By C. J. Samson. My rating: ★★★★☆
The Basics: The year is 1952. After surrendering in 1940 Britain is now a subservient Vichy-like ally to the victorious Nazi Germany which dominates all of Europe and most of Russia. David Fitzgerald, a Civil Servant in the Dominions Office, suffers the tragedy of losing his young son which leads to him reconsider his surroundings and begin a dangerous journey into what remains of the British ‘Resistance.’ Learning that an old university friend of David’s bears a potentially world changing secret, the Resistance acts quickly to learn this before the Nazi regime does, whose search is lead by the ageing Gestapo Sturmbannfuhrer Hoth.
In-depth: Counter-factual historical fiction is most definitely ‘in’ at the moment. The current TV series based on the Philip K Dick book ‘The Man in the High Castle,’ which depicts an early 1960s North America co-ruled by seemingly victorious Nazi and Imperial Japanese regimes, is the most glossy and visible representation of this trend. However Samson’s ‘Dominion’ from 2012, somehow written and published in the midst of his brilliant and continuing Shardlake series, is a fantastic, gritty and British alternative.
Samson turns history from 1940 onwards on it’s head and teasingly reveals the many intricate details of his imagination through off the cuff conversations. The characters are easy to relate too, include quite worryingly even some of the Nazi’s, due to the immense back stories Samson dedicates to each of them. The most tragic is of Frank Muncaster via his brutal school days of bullying, then his even darker days in a mental asylum and his final opening up whilst on the run with the resistance.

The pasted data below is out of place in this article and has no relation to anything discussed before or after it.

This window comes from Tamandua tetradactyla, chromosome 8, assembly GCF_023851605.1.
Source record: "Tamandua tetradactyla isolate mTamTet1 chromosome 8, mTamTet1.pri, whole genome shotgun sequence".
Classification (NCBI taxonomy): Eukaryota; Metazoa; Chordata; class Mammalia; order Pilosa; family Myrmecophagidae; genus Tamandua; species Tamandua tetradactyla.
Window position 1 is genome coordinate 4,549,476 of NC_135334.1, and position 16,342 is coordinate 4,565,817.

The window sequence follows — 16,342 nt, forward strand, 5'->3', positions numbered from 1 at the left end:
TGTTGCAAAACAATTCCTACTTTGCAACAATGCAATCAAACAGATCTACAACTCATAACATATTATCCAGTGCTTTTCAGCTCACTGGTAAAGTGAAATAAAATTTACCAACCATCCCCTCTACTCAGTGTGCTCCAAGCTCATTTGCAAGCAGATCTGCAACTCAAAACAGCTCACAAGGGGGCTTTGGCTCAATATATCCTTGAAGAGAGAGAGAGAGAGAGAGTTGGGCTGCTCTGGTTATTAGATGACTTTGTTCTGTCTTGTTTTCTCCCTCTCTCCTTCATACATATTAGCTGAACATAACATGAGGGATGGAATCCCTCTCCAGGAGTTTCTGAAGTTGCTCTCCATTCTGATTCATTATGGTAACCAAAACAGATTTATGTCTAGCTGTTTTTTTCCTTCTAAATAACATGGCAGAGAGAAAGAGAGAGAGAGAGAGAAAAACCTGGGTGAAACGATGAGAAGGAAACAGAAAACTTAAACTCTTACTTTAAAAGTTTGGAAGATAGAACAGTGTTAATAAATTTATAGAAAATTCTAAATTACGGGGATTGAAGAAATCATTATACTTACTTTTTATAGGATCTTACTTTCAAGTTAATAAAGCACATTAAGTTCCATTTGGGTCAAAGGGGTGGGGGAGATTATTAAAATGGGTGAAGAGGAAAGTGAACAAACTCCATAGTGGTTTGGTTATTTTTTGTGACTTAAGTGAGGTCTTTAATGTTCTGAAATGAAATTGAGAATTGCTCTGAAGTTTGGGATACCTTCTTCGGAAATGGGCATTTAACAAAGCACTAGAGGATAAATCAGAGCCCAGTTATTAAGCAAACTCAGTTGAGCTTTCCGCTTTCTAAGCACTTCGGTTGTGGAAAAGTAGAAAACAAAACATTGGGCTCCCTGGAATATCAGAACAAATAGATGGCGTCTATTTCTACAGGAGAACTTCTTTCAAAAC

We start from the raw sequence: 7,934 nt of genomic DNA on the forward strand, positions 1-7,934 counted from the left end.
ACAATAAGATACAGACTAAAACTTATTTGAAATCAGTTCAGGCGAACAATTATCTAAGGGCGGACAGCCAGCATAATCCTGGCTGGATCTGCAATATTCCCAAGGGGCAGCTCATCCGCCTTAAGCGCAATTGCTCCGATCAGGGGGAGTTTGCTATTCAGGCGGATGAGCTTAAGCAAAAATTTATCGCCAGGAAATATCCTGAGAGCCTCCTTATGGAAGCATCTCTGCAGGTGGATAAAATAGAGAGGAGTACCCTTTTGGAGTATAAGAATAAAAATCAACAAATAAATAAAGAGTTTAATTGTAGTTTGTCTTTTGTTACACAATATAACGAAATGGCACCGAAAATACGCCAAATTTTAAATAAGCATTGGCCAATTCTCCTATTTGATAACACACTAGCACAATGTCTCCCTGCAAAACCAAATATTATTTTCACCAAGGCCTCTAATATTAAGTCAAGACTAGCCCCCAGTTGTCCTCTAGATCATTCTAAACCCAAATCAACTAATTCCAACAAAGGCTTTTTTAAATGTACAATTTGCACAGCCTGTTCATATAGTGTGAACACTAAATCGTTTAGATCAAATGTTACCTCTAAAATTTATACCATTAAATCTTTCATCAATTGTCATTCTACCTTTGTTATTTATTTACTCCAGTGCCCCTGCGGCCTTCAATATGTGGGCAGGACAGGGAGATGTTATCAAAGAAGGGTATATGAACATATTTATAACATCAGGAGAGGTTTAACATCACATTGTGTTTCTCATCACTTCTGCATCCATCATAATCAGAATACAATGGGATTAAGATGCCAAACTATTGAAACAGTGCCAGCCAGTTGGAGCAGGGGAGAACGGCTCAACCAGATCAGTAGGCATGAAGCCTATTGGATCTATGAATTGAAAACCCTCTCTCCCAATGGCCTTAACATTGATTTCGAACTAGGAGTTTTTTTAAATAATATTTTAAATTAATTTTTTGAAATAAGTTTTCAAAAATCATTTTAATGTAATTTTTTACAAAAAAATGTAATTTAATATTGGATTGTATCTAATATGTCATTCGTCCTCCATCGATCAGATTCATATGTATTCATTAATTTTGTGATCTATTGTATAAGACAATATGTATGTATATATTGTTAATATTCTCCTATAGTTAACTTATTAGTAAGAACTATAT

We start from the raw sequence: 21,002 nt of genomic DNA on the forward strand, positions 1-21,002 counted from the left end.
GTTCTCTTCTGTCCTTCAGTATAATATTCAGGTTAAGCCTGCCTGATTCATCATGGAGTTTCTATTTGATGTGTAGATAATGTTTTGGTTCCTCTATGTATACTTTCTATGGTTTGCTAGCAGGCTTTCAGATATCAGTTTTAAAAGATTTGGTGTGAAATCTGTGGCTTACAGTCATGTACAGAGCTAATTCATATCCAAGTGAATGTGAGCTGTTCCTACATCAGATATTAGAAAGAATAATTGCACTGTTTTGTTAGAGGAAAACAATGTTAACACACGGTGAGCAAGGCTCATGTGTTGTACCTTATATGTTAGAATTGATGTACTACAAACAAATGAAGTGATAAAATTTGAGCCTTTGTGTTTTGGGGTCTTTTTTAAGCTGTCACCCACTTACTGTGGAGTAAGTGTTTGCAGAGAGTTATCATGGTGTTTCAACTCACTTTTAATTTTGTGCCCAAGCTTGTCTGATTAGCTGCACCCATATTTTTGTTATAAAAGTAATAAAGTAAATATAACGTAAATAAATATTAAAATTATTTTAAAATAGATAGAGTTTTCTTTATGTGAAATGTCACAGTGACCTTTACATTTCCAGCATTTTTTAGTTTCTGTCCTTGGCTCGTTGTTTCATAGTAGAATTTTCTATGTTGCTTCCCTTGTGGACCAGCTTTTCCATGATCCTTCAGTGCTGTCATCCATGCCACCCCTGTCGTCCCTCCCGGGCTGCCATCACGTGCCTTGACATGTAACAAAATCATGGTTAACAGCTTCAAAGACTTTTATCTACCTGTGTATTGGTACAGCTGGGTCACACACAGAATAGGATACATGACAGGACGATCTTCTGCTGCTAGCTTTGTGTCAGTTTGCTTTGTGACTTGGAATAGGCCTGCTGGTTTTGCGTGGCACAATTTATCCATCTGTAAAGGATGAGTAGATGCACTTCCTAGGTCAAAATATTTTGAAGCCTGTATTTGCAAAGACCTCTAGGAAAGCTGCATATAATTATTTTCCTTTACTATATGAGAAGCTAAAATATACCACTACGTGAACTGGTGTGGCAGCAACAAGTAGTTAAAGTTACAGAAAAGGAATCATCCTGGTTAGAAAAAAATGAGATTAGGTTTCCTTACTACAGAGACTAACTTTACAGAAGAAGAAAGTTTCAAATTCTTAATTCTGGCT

The central couple of David and his wife Sarah form the basis of the book, particularly their transformation into ‘criminals’ who resist the Fascist leaning British Government (Newspaper Tycoon Lord Beaverbrook as PM, Oswald Mosley as Home Secretary alongside faint rumours of Winston Churchill still on the run and heading the Resistance).
Finally another of the main characters is a Scottish Communist called Ben. Not only is his speech spelt out how it’s spoken through his thick Glaswegian working class accent, which can bring joy to the reader in deciphering what at first appears a foreign language, but his character and views seem to represent something close to what could be the authors view of Scottish nationalism today.
Before reading this book I noticed a news story about Sansom being a passionate and financial backer of the No campaign in the 2014 Scottish Independence Referendum. In a revealing section late in the book Ben lays into the Scottish National Party and their wider attachment to the small minded nationalism that grips Europe in this dark vision of 1950s Europe abandoned by an isolationist USA. It appears a dig at the current Scottish National Party and what to Sansom seems to be the insidious opportunism of valuing the nation as a whole above the people that actually make up nations.
This offers an interesting insight into the current politics of Scottish nationalism today but is merely a hidden nugget in what is an exciting thriller within a remarkably well estimated and entertaining guess at what the world could have looked like if Britain had surrendered in 1940.